The work is informed by scholar Donna Haraway, in particular her concept of the Chthulucene, where she imagines a future for the human race that exists in harmony with nature, deconstructing dominant notions of bodily identity.

“Haraway is touching on this idea that humans need to relocate themselves in the dirt, the compost… the Earth. She calls the human body a ‘holobiont’, in that we are a walking, talking ecosystem,” says Stewart. “We have billions of bacteria in our body, as well as parasites. And they’re not just there to take advantage of us. They need us and we need them.”

In a time of face masks, separation and fastidious hygiene in response to the pandemic, Stewart’s highlighting of the porousness of the human body feels prescient. But Supernature isn’t a work designed to meditate on Covid-19; it rather aims to make audiences rethink their relationship to nature.

“Nature is amoral, nature only has necessities. Nature doesn’t have a point of view that is good or bad,” he says. “In Supernature, I’m not trying to paint a nihilistic picture of our relationship to nature. I’m more interested in trying to restore a sense of awe and wonder about our relationship to nature, a humility towards it and, perhaps, a reverence for it.

“When making this work, I’ve been thinking about the Vitruvian Man,” he continues. “The fit, white, heterosexual male as the symbol of the human … that’s a myth. The human is not actually an absolute, it’s not a totalised separate entity from other species. A lot of my work, I think, has been about liberating us from this understanding of the body. About imagining a different future.”

Just as Supernature has led him to imagine new ways forward, his upcoming departure from ADT has led him to think about how the company will transform without him.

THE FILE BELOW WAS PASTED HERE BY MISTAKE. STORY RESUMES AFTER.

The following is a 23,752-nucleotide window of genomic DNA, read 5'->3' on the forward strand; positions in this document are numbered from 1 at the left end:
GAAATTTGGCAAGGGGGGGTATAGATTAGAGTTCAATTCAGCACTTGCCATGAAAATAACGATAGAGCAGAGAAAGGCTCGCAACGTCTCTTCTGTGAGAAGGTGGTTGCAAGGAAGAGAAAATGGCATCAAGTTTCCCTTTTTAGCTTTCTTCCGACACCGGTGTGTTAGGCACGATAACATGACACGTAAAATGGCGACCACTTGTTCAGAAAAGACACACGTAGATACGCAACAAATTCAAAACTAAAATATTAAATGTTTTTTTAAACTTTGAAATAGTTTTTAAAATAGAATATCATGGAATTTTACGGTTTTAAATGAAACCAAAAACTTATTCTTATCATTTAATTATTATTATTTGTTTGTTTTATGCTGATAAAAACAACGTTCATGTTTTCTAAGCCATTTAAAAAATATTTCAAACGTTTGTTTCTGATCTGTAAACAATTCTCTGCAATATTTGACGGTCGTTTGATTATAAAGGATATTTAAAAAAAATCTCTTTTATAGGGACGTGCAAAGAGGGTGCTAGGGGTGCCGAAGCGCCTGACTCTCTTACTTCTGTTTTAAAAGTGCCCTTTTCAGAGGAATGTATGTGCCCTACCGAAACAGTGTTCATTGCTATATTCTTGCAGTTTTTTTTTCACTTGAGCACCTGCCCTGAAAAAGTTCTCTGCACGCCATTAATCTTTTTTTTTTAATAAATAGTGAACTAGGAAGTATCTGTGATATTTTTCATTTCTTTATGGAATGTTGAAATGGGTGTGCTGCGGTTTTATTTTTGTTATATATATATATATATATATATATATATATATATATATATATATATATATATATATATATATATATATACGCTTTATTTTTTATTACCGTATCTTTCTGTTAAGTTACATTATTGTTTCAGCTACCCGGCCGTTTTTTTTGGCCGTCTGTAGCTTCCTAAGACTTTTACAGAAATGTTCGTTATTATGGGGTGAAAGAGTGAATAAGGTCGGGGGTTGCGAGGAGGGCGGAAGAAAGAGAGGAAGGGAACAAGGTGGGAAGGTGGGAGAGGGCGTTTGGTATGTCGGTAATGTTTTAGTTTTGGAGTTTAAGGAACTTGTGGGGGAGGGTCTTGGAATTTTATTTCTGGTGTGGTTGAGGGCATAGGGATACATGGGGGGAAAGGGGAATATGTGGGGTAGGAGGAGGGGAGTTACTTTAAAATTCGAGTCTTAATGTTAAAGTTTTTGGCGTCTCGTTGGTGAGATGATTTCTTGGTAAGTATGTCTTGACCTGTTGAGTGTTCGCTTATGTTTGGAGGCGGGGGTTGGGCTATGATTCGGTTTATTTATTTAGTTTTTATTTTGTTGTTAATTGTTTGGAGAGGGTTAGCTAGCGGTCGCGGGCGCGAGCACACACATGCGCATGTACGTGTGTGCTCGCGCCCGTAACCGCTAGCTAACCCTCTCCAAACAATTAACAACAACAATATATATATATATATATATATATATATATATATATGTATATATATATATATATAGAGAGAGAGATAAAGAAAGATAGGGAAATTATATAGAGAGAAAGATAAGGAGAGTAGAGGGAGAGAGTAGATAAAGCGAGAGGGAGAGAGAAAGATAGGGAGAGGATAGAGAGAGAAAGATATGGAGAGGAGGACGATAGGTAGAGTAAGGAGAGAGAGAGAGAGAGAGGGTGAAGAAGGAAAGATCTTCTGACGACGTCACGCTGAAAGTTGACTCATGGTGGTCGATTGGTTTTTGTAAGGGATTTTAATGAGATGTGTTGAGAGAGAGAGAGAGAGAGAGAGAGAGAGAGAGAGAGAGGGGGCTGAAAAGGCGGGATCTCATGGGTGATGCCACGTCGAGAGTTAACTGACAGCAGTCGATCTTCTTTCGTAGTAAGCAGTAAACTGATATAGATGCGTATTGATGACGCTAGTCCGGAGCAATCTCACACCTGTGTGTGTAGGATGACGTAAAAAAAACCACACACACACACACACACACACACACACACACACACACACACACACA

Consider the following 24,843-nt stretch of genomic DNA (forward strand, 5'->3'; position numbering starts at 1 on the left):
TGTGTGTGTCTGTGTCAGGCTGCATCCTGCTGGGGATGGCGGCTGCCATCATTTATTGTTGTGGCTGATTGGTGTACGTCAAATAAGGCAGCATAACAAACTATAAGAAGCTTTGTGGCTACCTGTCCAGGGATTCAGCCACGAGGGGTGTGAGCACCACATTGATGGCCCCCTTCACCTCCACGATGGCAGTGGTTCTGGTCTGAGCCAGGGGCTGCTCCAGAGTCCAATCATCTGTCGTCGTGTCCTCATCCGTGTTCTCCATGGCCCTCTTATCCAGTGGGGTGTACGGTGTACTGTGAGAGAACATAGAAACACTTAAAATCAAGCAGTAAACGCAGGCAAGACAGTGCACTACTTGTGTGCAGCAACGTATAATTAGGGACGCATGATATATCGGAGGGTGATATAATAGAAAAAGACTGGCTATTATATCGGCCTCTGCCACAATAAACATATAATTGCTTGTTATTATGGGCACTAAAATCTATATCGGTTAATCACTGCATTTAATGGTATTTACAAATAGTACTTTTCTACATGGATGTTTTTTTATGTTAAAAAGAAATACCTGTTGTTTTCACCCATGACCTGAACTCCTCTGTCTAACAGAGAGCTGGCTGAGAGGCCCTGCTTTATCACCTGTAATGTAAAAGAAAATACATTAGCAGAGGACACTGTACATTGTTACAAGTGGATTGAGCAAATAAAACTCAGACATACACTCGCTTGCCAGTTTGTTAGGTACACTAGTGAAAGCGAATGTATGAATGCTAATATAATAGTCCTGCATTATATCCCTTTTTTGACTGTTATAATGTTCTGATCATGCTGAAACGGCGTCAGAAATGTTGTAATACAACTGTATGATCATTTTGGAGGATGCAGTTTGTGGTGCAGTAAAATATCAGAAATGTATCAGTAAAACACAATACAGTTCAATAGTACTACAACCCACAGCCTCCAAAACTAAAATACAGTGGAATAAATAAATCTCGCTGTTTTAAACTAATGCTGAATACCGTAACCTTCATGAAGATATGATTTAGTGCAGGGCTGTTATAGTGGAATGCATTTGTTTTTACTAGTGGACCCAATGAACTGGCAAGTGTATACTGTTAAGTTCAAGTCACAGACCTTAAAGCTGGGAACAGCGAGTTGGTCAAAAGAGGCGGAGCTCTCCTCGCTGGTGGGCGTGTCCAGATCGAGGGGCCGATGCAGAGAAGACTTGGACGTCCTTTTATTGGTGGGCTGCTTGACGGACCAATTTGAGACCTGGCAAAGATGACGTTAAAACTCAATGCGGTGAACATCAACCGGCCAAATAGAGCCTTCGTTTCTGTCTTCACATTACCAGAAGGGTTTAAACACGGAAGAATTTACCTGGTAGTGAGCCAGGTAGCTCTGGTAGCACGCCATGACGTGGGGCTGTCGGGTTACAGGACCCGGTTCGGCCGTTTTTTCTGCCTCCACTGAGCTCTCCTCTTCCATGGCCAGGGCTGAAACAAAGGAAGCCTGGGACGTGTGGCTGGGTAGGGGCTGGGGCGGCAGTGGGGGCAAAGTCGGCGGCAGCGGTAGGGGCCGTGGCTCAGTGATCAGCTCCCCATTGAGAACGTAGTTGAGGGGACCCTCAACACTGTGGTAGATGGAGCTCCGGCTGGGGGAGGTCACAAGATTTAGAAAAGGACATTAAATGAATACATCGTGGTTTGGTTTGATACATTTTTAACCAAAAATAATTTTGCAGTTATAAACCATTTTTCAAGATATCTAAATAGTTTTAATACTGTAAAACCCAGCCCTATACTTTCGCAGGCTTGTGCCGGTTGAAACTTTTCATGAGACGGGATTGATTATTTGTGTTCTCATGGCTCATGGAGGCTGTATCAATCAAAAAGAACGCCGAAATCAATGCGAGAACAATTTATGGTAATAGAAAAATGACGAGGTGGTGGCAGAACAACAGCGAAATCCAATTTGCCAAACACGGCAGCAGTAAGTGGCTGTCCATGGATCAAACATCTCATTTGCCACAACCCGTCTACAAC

“I don’t envisage anything in particular for ADT, I don’t think that’s my role. There should be someone that … maybe has been looking at my work and thinks, ‘Well, that was interesting once but now I really hate what that person is making’ or ‘I see huge faults in the work, and I think I can do better.’

“I know when I started with the company, I had a preconceived notion of what the artistic director of Australian Dance Theatre was supposed to look like, based on its history, and I felt a little uncomfortable with that. And I thought, ‘Oh gosh, am I in the right place?’ And then I realised very quickly that the AD of this company is whatever you make it. It’s absolutely necessary for whatever person comes next to own it and make their own choices and to create their own culture in this company.”

When asked about applying his vision to his own future – about what’s next for an artist who has been so concerned with imagining futures for the rest of us – he’s certain that he’ll be busy. Stewart plans to keep working, choreographing and creating. “I’m indelibly printed with the identity of an artist and I feel as creative and energetic as ever,” he says. “I want to keep exploring new forms and ways of making.

“I’ve always had a certain tenacity. It’s been an internal drive that’s not necessarily in my field of understanding. I have blue eyes, I have brown hair and I have to choreograph. I think that’s what’s led to 22 years with ADT. My desire to keep making and creating.”

As we wrap up the interview and say our goodbyes, I notice he’s left a piece of banana bread in the bag, and ask if his stomach is feeling better.

“A bit,” he says with a smile. “For now.”

This article was first published in the print edition of The Saturday Paper on February 13, 2021 as "The nature of dance".

For almost a decade, The Saturday Paper has published Australia’s leading writers and thinkers. We have pursued stories that are ignored elsewhere, covering them with sensitivity and depth. We have done this on refugee policy, on government integrity, on robo-debt, on aged care, on climate change, on the pandemic.

All our journalism is fiercely independent. It relies on the support of readers. By subscribing to The Saturday Paper, you are ensuring that we can continue to produce essential, issue-defining coverage, to dig out stories that take time, to doggedly hold to account politicians and the political class.

There are very few titles that have the freedom and the space to produce journalism like this. In a country with a concentration of media ownership unlike anything else in the world, it is vitally important. Your subscription helps make it possible.

Select your digital subscription

Month selector

Use your Google account to create your subscription